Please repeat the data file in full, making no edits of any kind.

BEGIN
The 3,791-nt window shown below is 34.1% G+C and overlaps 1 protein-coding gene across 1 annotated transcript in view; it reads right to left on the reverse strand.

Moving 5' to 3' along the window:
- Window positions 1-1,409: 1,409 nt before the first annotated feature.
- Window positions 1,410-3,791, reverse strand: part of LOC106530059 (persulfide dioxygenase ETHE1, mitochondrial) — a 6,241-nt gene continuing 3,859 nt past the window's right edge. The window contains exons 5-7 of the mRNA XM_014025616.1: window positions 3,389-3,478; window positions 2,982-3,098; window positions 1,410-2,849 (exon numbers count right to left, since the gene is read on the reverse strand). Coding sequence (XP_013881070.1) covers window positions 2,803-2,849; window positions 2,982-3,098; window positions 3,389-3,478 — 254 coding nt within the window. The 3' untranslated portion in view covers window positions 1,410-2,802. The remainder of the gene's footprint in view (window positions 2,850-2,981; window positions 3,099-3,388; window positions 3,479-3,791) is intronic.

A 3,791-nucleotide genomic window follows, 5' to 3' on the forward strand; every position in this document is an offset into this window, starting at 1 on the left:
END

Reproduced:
The 3,791-nt window shown below is 34.1% G+C and overlaps 1 protein-coding gene across 1 annotated transcript in view; it reads right to left on the reverse strand.

Moving 5' to 3' along the window:
- Window positions 1-1,409: 1,409 nt before the first annotated feature.
- Window positions 1,410-3,791, reverse strand: part of LOC106530059 (persulfide dioxygenase ETHE1, mitochondrial) — a 6,241-nt gene continuing 3,859 nt past the window's right edge. The window contains exons 5-7 of the mRNA XM_014025616.1: window positions 3,389-3,478; window positions 2,982-3,098; window positions 1,410-2,849 (exon numbers count right to left, since the gene is read on the reverse strand). Coding sequence (XP_013881070.1) covers window positions 2,803-2,849; window positions 2,982-3,098; window positions 3,389-3,478 — 254 coding nt within the window. The 3' untranslated portion in view covers window positions 1,410-2,802. The remainder of the gene's footprint in view (window positions 2,850-2,981; window positions 3,099-3,388; window positions 3,479-3,791) is intronic.

A 3,791-nucleotide genomic window follows, 5' to 3' on the forward strand; every position in this document is an offset into this window, starting at 1 on the left: